Winners Hunt in Packs: Drawing Business Lessons from the Big Cats
by Yasanhalari Kharkongor
We sometimes take nature for granted, but the rule of “survival of the fittest” applies just as much to business as it does to the wilderness. Gripping documentaries from “Blue Planet” to “Life” showcase that we have a lot to learn from our natural environment.
We’ve all watched nature programmes at one time or another and we can’t help but notice that moment of smugness after the big cats make that precise-and-seamless-catch– it’s almost as if they’re grinning.
Well, why not? They aced it.
Business is becoming more about speed, agility and strategy, and who embodies all three naturally, if not the BIG CATS themselves?
So, forget Shark Tank, here are a few lessons you can spirit away directly from the plains of the Maasai Mara to help you stay ahead of the game.
# VISION- STRATEGY- EXECUTION
Although big cats are the undisputed top predator, known to challenge strong opposition with fearlessness, their unforgiving environment doesn’t make it easy for them. If there’s one thing we can learn from these killing machines, it’s that strategy is paramount, whether it’s as an individual or in group ventures.
In group hunts, lionesses typically begin with a formation and they take seven different stalking roles which fall into ‘Left-Wing, Centre and Right-Wing positions’.
The lionesses that take the wing positions often start the attack on the prey, while lionesses in the centre positions stay hidden until those in the wings position drive the prey their way, often leaving them no avenue of escape. This cooperative hunting style has a high probability of success.
Group hunts are carefully orchestrated events. The pride has a clear vision on how they aim to take on their prey, executing their killer STRATEGIC move to achieve their desired outcome whilst being flexible and adaptable to changing circumstances (more on that in a second). This style of hunting, which requires coordinated stalking, positioning and pursuit, cannot possibly succeed without adhering to this process.
The same rings true in business: vision must always come first. The vision paves the way for the strategy, and with a clearly defined framework of how to achieve that, a business can confidently set along the strategic path that is aligned with its goals.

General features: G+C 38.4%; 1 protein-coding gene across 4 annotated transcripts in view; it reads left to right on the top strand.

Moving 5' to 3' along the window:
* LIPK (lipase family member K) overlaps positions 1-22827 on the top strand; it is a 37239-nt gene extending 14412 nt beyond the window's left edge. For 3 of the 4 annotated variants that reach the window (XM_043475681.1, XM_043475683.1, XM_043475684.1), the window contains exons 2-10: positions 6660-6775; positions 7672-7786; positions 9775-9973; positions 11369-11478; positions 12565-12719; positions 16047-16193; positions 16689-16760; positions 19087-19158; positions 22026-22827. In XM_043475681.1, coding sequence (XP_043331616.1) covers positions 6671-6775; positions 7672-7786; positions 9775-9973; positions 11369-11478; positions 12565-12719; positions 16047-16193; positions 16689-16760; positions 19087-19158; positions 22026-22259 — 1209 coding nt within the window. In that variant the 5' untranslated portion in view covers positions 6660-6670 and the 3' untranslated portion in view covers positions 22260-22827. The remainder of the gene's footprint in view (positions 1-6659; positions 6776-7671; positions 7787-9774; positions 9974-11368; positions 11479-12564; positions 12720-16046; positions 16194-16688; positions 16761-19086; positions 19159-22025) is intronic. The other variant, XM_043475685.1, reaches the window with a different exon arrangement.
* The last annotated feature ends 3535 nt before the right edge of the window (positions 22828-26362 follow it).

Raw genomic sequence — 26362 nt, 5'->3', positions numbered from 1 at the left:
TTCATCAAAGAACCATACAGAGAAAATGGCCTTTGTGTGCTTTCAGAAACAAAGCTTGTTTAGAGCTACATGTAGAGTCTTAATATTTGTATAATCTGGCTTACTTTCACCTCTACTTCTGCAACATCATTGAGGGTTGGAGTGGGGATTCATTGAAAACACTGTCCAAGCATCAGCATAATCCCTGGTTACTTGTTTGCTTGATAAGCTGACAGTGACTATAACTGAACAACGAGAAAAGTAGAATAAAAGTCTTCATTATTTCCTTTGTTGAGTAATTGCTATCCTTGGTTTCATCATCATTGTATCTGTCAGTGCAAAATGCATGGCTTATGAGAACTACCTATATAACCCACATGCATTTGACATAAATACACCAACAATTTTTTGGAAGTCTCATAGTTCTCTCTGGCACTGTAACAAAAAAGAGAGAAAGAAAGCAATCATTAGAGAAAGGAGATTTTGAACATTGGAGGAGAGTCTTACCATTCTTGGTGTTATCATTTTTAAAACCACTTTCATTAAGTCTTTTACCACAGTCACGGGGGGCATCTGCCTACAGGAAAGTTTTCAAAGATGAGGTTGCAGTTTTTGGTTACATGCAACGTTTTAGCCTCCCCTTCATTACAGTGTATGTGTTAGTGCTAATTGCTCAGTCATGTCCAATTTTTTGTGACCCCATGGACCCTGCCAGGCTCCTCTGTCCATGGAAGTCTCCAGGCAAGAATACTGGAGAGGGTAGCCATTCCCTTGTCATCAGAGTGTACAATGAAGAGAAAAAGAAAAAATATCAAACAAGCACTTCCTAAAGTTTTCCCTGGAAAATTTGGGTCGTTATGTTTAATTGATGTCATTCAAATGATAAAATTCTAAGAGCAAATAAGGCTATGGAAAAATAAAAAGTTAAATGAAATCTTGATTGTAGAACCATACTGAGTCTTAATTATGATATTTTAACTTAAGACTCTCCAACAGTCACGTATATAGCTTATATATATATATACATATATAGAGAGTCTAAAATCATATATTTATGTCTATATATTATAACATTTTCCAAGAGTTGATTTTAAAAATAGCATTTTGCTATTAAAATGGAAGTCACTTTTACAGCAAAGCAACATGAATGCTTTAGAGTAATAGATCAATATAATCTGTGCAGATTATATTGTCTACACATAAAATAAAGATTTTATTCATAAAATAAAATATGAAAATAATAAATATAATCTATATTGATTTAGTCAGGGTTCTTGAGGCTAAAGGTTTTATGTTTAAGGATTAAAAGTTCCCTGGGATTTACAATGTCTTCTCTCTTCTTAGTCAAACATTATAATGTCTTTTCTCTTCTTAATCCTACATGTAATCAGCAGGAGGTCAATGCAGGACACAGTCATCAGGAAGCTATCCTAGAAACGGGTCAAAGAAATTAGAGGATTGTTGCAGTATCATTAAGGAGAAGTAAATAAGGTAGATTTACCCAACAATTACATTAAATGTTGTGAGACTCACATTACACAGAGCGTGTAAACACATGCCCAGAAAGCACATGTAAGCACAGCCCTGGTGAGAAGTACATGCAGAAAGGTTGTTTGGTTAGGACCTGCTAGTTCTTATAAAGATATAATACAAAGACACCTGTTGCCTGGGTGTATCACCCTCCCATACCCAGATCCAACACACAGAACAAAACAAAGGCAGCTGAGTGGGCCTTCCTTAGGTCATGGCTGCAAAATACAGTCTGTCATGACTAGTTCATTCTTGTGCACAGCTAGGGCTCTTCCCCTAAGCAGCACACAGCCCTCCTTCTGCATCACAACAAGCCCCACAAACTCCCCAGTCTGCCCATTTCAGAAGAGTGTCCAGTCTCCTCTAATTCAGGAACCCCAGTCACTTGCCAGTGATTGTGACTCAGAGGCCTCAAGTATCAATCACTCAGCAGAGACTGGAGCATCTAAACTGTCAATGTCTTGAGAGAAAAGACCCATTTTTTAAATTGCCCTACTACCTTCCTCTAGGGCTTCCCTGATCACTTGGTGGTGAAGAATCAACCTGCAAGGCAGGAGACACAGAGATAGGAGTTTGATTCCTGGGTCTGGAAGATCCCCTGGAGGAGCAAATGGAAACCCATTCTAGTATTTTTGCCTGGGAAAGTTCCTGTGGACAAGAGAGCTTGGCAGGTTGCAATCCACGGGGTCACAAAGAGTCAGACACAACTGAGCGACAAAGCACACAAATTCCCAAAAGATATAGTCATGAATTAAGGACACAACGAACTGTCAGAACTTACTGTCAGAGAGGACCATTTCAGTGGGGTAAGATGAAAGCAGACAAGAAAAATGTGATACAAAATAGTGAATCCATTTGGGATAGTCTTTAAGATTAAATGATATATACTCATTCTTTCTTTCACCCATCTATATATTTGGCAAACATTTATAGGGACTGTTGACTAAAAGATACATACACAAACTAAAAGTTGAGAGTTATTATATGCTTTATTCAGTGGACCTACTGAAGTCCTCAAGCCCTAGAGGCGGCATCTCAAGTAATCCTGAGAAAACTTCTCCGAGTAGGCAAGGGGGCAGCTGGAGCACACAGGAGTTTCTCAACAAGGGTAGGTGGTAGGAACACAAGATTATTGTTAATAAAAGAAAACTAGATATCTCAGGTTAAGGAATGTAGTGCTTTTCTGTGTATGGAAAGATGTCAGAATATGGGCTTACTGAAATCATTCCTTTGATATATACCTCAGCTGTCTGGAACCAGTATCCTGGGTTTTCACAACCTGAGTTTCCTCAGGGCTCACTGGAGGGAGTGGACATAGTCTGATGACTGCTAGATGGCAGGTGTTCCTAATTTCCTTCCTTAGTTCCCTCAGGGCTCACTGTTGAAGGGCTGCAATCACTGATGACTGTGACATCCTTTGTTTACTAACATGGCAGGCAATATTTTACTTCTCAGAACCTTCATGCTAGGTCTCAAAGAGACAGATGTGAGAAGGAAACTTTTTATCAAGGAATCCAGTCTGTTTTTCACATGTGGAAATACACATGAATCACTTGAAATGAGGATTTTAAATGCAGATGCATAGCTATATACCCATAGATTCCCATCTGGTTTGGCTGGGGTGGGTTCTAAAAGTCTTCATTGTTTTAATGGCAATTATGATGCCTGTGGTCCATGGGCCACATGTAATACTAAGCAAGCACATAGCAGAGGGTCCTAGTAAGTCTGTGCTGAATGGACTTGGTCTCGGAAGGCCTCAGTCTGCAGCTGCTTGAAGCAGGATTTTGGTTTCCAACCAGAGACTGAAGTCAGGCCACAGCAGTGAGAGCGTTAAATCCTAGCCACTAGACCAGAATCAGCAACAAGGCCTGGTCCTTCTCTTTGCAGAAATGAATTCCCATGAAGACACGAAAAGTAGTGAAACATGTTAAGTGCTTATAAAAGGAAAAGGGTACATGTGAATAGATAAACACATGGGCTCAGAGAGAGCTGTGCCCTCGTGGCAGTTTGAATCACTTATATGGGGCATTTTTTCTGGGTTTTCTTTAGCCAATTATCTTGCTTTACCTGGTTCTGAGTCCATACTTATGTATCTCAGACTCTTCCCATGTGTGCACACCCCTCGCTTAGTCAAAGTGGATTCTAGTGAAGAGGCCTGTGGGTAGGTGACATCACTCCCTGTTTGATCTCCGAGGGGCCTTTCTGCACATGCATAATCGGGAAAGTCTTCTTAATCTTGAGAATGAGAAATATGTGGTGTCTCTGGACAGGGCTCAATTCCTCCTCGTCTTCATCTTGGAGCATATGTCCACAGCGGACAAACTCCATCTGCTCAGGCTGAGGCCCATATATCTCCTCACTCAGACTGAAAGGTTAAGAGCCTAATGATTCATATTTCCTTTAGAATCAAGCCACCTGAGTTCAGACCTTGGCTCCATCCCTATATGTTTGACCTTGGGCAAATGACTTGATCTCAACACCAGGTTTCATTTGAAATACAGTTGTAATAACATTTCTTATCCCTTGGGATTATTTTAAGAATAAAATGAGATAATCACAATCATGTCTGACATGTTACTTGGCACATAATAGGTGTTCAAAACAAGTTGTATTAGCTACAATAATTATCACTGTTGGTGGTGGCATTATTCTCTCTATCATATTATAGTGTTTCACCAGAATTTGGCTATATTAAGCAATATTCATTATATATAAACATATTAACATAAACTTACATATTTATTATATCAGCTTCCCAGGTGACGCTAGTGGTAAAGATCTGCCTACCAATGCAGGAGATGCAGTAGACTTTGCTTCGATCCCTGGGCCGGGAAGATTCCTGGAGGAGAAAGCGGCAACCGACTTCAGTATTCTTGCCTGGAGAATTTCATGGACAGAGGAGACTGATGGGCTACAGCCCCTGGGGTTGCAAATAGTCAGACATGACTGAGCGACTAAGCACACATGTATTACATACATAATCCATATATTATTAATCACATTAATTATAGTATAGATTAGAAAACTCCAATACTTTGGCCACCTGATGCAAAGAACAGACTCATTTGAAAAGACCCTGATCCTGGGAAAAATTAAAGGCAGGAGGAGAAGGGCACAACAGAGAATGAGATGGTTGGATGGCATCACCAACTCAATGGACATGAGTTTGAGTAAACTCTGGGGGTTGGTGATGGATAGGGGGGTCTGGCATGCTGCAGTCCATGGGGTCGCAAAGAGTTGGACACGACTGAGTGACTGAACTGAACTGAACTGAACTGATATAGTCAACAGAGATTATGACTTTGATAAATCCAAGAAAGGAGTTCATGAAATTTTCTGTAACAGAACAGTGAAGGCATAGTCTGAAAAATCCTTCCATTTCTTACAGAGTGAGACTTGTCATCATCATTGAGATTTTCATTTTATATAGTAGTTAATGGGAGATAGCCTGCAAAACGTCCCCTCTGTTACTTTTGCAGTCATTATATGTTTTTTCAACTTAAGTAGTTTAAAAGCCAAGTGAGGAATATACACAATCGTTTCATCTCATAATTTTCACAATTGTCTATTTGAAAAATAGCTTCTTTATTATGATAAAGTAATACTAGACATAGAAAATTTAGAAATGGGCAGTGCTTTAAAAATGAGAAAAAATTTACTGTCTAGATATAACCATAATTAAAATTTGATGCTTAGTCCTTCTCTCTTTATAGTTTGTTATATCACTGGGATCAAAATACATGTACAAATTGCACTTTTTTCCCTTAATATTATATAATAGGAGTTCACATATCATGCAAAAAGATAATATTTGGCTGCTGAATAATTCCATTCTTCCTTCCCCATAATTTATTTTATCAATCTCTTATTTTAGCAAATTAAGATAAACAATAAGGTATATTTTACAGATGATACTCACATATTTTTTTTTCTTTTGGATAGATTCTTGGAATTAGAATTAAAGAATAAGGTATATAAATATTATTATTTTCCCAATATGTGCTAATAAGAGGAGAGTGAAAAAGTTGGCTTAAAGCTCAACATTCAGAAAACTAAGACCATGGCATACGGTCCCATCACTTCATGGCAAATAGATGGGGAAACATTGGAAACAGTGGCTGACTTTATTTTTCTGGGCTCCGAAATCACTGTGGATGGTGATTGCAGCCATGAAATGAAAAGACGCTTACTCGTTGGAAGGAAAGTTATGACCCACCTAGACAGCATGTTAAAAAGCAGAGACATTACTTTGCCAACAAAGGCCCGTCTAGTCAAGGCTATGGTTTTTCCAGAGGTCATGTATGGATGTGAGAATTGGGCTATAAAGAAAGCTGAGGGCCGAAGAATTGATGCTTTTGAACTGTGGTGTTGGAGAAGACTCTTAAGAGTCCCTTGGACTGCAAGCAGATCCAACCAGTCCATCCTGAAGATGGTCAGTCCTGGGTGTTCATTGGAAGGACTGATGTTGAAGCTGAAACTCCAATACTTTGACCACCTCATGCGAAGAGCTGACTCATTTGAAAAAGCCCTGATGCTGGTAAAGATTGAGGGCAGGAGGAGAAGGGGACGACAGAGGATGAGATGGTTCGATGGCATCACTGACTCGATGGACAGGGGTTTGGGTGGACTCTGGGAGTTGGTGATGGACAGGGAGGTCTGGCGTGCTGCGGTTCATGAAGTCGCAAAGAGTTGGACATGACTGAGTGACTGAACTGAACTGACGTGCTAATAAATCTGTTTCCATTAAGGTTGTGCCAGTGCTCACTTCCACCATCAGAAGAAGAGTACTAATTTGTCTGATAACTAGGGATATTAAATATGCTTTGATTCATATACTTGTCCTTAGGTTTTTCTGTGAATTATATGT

Say, what does a traveller need before planning the best routes? A map.
A vision acts as a map that helps the traveller chart his way through unfamiliar terrain. It shows the important roads and highways that cross the region, towns, villages and the surrounding landscape. Without such information, the traveller will easily lose his way.
However, it is utterly pointless to have a plan and but not execute it because, at the end of the day, a vision and strategy alone cannot help you.
“Without execution, ‘vision’ is just another word for hallucination.”
-Mark V. Hurd.
A good strategy only comes into play when a business allows its vulnerability to be stripped and searched; allowing gaps to be identified. Looking for ways to win can only result from an openness that one is not invincible.
“The essence of strategy is choosing what not to do.”
Strategies can help look at the past and the present to approach the future. To survive and grow in the business world, resources, products and services alone are not enough to win- after all a business environment is just as unforgiving as the Serengeti plains.
Photo credit: memegenerator
Agility follows strategy very closely in terms of importance because, without it, it’d be like driving a fast car without gears and breaks.
So, let’s look at the Cheetah.
They have speed on their side, reaching 110 – 120 km/h, yet that alone is not sufficient to keep them ahead of the game. They still need to add another subtler element to their hunting strategy. For the fastest land animal to hunt successfully, it will need more than speed.